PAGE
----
PubMed Abstract | CrossRef Full Text | Google Scholar

14. Blustein DL, Duffy R, Ferreira JA, Cohen-Scali V, Cinamon RG, Allan BA. Unemployment in the time of COVID-19: A research agenda. J Vocat Behav. (2020) 119:103436. doi: 10.1016/j.jvb.2020.103436

PubMed Abstract | CrossRef Full Text | Google Scholar

15. Kawohl W, Nordt C. COVID-19, unemployment, and suicide. Lancet Psychiatry. (2020) 7:389–90. doi: 10.1016/S2215-0366(20)30141-3

PubMed Abstract | CrossRef Full Text | Google Scholar

16. Bellini P, Checchi V, Liani C, Bencivenni D, Consolo U. Psychological reactions to COVID-19 and epidemiological aspects of dental practitioners during lockdown in Italy. Minerva Stomatol. (2020). doi: 10.23736/S0026-4970.20.04430-1. [Epub ahead of print].

PubMed Abstract | CrossRef Full Text | Google Scholar

17. Izzetti R, Gennai S, Nisi M, Barone A, Giuca MR, Gabriele M, et al. A perspective on dental activity during COVID-19: The Italian survey. Oral Dis. (2020). doi: 10.1111/odi.13606. [Epub ahead of print].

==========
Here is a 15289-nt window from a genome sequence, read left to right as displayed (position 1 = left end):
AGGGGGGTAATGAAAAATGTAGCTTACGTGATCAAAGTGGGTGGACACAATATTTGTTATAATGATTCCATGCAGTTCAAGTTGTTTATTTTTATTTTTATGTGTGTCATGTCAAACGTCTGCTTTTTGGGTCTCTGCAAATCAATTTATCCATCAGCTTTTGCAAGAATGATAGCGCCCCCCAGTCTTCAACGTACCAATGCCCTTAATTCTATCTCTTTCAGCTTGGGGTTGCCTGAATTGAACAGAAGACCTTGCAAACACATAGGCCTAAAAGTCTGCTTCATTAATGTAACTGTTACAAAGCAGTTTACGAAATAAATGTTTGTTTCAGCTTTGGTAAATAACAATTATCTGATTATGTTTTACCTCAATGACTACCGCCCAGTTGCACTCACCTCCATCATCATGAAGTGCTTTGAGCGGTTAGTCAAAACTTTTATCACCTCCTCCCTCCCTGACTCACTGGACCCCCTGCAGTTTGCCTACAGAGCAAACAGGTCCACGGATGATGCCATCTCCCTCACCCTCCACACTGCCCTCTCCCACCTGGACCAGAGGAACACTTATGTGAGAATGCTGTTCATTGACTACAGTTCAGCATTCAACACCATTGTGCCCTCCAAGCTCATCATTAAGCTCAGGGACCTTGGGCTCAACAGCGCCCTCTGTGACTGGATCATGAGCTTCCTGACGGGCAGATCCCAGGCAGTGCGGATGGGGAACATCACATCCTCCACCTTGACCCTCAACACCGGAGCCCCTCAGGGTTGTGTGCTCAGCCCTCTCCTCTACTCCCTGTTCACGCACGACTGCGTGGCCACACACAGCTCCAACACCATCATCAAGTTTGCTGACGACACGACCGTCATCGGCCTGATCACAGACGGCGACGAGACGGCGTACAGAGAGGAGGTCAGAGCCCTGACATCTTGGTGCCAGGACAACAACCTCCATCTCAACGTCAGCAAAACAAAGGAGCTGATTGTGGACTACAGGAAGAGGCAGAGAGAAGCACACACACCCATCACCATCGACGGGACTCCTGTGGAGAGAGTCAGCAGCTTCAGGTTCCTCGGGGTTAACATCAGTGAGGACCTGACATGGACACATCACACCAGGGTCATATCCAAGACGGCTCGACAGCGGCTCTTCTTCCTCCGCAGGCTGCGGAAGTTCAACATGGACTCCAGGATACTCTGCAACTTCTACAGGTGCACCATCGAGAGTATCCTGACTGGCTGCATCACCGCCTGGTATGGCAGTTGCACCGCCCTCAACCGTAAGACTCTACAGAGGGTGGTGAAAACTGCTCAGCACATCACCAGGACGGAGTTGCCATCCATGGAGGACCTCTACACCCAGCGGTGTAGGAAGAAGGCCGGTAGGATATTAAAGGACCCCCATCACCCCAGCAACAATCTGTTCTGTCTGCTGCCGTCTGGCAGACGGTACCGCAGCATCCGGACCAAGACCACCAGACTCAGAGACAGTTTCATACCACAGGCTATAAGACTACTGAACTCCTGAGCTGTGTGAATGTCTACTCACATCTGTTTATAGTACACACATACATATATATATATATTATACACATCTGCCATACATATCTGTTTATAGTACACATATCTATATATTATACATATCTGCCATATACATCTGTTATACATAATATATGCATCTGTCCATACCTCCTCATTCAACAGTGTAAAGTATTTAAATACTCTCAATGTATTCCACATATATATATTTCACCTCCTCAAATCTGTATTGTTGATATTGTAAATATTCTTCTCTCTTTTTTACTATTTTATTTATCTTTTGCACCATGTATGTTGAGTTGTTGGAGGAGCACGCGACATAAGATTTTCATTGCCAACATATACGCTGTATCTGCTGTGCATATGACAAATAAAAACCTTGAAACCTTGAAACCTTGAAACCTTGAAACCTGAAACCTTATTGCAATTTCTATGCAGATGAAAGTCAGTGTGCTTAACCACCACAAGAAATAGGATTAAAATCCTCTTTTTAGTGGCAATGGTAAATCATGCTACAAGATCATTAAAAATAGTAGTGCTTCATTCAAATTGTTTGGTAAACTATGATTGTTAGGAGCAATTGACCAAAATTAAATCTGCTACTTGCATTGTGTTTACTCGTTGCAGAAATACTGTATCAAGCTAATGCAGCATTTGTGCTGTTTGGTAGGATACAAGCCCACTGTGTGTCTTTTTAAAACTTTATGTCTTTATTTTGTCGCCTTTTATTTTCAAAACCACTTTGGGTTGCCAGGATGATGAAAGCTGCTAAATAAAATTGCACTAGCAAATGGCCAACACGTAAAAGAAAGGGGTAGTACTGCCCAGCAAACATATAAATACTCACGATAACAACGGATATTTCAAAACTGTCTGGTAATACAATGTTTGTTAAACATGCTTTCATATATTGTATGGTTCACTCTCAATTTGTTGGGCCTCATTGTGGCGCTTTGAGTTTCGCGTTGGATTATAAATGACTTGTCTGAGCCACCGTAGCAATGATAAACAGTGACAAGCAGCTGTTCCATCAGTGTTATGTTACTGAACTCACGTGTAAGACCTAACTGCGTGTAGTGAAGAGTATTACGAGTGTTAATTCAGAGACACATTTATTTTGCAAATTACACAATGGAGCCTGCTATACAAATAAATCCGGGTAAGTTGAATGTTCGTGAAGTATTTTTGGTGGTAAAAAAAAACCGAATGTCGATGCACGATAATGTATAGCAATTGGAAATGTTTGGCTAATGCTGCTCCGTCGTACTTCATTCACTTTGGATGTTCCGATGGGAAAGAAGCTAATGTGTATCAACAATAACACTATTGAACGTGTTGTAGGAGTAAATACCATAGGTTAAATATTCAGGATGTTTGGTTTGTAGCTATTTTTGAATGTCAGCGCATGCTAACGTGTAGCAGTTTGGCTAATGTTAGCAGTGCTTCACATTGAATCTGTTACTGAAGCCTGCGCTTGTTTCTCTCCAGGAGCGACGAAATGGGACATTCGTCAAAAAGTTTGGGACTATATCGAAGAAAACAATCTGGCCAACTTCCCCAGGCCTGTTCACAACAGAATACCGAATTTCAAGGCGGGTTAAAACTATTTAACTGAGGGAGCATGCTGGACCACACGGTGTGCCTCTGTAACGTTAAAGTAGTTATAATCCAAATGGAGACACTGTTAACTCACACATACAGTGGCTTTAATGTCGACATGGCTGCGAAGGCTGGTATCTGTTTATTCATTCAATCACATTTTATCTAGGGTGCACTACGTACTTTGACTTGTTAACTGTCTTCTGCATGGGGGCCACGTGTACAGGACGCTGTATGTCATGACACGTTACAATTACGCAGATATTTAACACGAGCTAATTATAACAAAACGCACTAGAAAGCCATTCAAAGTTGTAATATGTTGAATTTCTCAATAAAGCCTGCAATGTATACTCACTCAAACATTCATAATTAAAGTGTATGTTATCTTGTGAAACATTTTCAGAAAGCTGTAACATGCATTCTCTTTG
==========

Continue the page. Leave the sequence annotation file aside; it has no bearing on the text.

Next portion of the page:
PubMed Abstract | CrossRef Full Text | Google Scholar

18. Audi A, AlIbrahim M, Kaddoura M, Hijazi G, Yassine HM, Zaraket H. Seasonality of respiratory viral infections: will covid-19 follow suit? Front Public Health. (2020) 8:567184. doi: 10.3389/fpubh.2020.567184

PubMed Abstract | CrossRef Full Text | Google Scholar

19. Potter CW. A history of influenza. J Appl Microbiol. (2001) 91:572–9. doi: 10.1046/j.1365-2672.2001.01492.x

PubMed Abstract | CrossRef Full Text | Google Scholar

Keywords: COVID-19, vaccine hesistancy, unemployment, SARS-CoV-2, vaccine